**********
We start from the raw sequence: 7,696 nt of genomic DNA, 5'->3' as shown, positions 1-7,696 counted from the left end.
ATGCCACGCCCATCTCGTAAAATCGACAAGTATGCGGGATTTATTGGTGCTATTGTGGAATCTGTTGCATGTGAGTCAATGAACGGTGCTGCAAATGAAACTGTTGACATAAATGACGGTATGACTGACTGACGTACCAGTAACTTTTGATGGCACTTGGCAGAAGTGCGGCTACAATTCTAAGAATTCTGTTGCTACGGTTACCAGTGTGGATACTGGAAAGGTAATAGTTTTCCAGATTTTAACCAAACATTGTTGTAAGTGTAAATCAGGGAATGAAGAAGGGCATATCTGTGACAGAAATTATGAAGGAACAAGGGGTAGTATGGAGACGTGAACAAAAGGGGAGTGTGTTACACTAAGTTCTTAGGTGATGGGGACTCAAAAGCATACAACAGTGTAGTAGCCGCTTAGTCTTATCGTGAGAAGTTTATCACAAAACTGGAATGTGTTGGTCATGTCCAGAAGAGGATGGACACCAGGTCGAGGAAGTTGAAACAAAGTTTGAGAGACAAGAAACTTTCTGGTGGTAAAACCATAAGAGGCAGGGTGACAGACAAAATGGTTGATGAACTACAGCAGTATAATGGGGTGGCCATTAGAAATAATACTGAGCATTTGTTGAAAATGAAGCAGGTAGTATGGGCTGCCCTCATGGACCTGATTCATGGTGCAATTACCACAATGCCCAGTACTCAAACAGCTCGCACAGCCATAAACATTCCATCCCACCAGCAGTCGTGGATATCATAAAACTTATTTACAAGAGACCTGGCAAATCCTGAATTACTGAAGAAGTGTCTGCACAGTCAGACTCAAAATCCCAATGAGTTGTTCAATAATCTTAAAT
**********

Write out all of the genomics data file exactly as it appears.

We start from the raw sequence: 7,696 nt of genomic DNA, 5'->3' as shown, positions 1-7,696 counted from the left end.
ATGCCACGCCCATCTCGTAAAATCGACAAGTATGCGGGATTTATTGGTGCTATTGTGGAATCTGTTGCATGTGAGTCAATGAACGGTGCTGCAAATGAAACTGTTGACATAAATGACGGTATGACTGACTGACGTACCAGTAACTTTTGATGGCACTTGGCAGAAGTGCGGCTACAATTCTAAGAATTCTGTTGCTACGGTTACCAGTGTGGATACTGGAAAGGTAATAGTTTTCCAGATTTTAACCAAACATTGTTGTAAGTGTAAATCAGGGAATGAAGAAGGGCATATCTGTGACAGAAATTATGAAGGAACAAGGGGTAGTATGGAGACGTGAACAAAAGGGGAGTGTGTTACACTAAGTTCTTAGGTGATGGGGACTCAAAAGCATACAACAGTGTAGTAGCCGCTTAGTCTTATCGTGAGAAGTTTATCACAAAACTGGAATGTGTTGGTCATGTCCAGAAGAGGATGGACACCAGGTCGAGGAAGTTGAAACAAAGTTTGAGAGACAAGAAACTTTCTGGTGGTAAAACCATAAGAGGCAGGGTGACAGACAAAATGGTTGATGAACTACAGCAGTATAATGGGGTGGCCATTAGAAATAATACTGAGCATTTGTTGAAAATGAAGCAGGTAGTATGGGCTGCCCTCATGGACCTGATTCATGGTGCAATTACCACAATGCCCAGTACTCAAACAGCTCGCACAGCCATAAACATTCCATCCCACCAGCAGTCGTGGATATCATAAAACTTATTTACAAGAGACCTGGCAAATCCTGAATTACTGAAGAAGTGTCTGCACAGTCAGACTCAAAATCCCAATGAGTTGTTCAATAATCTTAAAT